For writers of fantasy this book has lots of detailed definitions to fill your stories. The science fiction section is lighter. But I will keep this book as I start the writing of a piece of historical fiction as the word lists for medieval warfare, castles etc will be invaluable.
Justin Banham
It is... okay. There is some inspiration and good information for the first ~50%, but then it gives way to outdated information and knowledge that is better drummed up on a good google search. Worth the $6 I suppose, but not nearly as illuminating as I was hoping for.
Jul 31, 2018 rated it really liked it
The early part of this book is a good overview of how to create fantasy worlds. The later part is a lot of reference material about what terms to use, etc. I enjoyed the beginning more as I was looking for an overview, not an in depth dictionary.
Apr 09, 2018 rated it it was amazing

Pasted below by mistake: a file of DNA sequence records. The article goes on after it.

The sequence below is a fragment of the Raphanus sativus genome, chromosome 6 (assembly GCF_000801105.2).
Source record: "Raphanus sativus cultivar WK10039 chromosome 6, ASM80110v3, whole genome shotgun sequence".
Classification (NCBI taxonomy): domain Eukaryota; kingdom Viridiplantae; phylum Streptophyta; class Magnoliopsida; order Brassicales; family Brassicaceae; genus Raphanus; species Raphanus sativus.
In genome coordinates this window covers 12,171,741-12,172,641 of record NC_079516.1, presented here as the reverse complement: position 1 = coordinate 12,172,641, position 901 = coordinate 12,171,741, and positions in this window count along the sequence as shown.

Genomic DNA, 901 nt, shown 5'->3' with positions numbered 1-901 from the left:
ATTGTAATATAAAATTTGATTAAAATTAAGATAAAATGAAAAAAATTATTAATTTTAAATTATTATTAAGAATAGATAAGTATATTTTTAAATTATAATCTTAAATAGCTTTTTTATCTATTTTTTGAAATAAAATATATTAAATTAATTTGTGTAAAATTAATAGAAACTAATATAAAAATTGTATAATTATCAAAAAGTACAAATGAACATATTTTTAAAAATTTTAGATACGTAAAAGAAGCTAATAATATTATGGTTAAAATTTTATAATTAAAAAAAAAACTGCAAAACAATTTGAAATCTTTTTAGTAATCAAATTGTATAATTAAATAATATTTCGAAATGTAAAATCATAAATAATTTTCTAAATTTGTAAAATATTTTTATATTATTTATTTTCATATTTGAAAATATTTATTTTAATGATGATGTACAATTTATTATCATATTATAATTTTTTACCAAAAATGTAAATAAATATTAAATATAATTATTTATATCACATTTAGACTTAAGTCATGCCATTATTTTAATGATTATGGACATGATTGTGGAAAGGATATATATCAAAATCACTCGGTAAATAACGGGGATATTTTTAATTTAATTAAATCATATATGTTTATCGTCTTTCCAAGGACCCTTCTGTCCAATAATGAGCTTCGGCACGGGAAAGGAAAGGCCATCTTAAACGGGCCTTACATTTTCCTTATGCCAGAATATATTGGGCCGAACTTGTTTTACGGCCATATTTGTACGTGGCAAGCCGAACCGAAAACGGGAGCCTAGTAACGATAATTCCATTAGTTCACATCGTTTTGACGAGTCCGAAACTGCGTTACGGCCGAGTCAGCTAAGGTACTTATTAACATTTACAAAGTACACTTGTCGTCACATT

Ah! This book was so helpful...I've gotten so many ideas from reading it just to flesh out my stories.

10/10 would recommend if you're writing science fiction or fantasy. Just to get some world building ideas....
Jan 12, 2018 rated it it was amazing
As a person working on a fantasy novel, I found this book to be very strong. The lengthy entry from Orson Scott Card was very helpful, as was the chapter on magic.
H.J. Stack
It focuses more on fantasy than sci-fi but still a good reference book.
Feb 11, 2018 rated it really liked it
Shelves: writing-books
This book contains Orson Scott Card's 'How to write Fantasy and Science Fiction' as well as an essay from Athens that make this worth this cost.
Definitely worth the price.
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Orson Scott Card is the author of the novels Ender's Game, Ender's Shadow, and Speaker for the Dead, which are widely read by adults and younger readers, and are increasingly used in schools.
Besides these and other science fiction novels, Card writes contemporary fantasy (Magic Street, Enchantment, Lost Boys), biblical novels (Stone Tables, Rachel and Leah), the American frontier fantasy series Th